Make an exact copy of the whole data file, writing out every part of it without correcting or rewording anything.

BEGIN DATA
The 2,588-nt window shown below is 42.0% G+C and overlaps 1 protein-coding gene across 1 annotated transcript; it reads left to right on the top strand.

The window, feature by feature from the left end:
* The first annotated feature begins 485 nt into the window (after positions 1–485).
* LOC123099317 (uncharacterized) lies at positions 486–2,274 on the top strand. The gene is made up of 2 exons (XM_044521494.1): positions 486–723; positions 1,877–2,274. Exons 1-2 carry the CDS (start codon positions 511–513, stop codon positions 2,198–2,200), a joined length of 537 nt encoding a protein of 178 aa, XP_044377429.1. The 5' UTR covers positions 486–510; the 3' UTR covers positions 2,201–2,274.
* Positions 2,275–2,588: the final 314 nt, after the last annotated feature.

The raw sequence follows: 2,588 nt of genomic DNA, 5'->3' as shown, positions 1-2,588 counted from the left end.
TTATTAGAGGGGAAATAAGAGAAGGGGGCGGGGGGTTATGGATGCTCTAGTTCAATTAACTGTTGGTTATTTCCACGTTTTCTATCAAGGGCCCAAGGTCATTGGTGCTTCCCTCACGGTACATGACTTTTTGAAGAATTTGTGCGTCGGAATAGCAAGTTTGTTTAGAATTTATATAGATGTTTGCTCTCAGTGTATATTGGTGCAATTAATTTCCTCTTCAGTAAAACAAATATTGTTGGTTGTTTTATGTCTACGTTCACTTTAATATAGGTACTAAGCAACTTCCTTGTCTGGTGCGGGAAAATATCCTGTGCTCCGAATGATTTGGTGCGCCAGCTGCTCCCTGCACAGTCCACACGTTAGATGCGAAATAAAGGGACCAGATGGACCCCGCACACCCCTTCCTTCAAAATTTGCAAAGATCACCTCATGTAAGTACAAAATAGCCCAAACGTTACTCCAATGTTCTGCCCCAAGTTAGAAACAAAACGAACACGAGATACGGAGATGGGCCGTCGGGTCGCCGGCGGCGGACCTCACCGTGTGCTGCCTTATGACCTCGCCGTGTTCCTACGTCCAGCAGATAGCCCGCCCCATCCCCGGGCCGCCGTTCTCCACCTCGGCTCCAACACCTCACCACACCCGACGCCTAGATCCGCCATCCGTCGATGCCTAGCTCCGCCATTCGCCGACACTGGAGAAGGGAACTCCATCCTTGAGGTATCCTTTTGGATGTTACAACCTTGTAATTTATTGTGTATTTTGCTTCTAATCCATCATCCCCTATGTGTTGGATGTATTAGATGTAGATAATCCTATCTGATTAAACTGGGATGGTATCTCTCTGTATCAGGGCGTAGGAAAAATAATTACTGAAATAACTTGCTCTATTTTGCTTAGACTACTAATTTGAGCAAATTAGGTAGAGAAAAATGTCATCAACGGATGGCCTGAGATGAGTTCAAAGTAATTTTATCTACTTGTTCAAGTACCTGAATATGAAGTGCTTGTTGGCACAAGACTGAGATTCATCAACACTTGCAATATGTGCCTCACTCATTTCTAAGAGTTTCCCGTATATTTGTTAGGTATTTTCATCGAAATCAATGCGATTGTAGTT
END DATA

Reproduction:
The 2,588-nt window shown below is 42.0% G+C and overlaps 1 protein-coding gene across 1 annotated transcript; it reads left to right on the top strand.

The window, feature by feature from the left end:
* The first annotated feature begins 485 nt into the window (after positions 1–485).
* LOC123099317 (uncharacterized) lies at positions 486–2,274 on the top strand. The gene is made up of 2 exons (XM_044521494.1): positions 486–723; positions 1,877–2,274. Exons 1-2 carry the CDS (start codon positions 511–513, stop codon positions 2,198–2,200), a joined length of 537 nt encoding a protein of 178 aa, XP_044377429.1. The 5' UTR covers positions 486–510; the 3' UTR covers positions 2,201–2,274.
* Positions 2,275–2,588: the final 314 nt, after the last annotated feature.

The raw sequence follows: 2,588 nt of genomic DNA, 5'->3' as shown, positions 1-2,588 counted from the left end.
TTATTAGAGGGGAAATAAGAGAAGGGGGCGGGGGGTTATGGATGCTCTAGTTCAATTAACTGTTGGTTATTTCCACGTTTTCTATCAAGGGCCCAAGGTCATTGGTGCTTCCCTCACGGTACATGACTTTTTGAAGAATTTGTGCGTCGGAATAGCAAGTTTGTTTAGAATTTATATAGATGTTTGCTCTCAGTGTATATTGGTGCAATTAATTTCCTCTTCAGTAAAACAAATATTGTTGGTTGTTTTATGTCTACGTTCACTTTAATATAGGTACTAAGCAACTTCCTTGTCTGGTGCGGGAAAATATCCTGTGCTCCGAATGATTTGGTGCGCCAGCTGCTCCCTGCACAGTCCACACGTTAGATGCGAAATAAAGGGACCAGATGGACCCCGCACACCCCTTCCTTCAAAATTTGCAAAGATCACCTCATGTAAGTACAAAATAGCCCAAACGTTACTCCAATGTTCTGCCCCAAGTTAGAAACAAAACGAACACGAGATACGGAGATGGGCCGTCGGGTCGCCGGCGGCGGACCTCACCGTGTGCTGCCTTATGACCTCGCCGTGTTCCTACGTCCAGCAGATAGCCCGCCCCATCCCCGGGCCGCCGTTCTCCACCTCGGCTCCAACACCTCACCACACCCGACGCCTAGATCCGCCATCCGTCGATGCCTAGCTCCGCCATTCGCCGACACTGGAGAAGGGAACTCCATCCTTGAGGTATCCTTTTGGATGTTACAACCTTGTAATTTATTGTGTATTTTGCTTCTAATCCATCATCCCCTATGTGTTGGATGTATTAGATGTAGATAATCCTATCTGATTAAACTGGGATGGTATCTCTCTGTATCAGGGCGTAGGAAAAATAATTACTGAAATAACTTGCTCTATTTTGCTTAGACTACTAATTTGAGCAAATTAGGTAGAGAAAAATGTCATCAACGGATGGCCTGAGATGAGTTCAAAGTAATTTTATCTACTTGTTCAAGTACCTGAATATGAAGTGCTTGTTGGCACAAGACTGAGATTCATCAACACTTGCAATATGTGCCTCACTCATTTCTAAGAGTTTCCCGTATATTTGTTAGGTATTTTCATCGAAATCAATGCGATTGTAGTT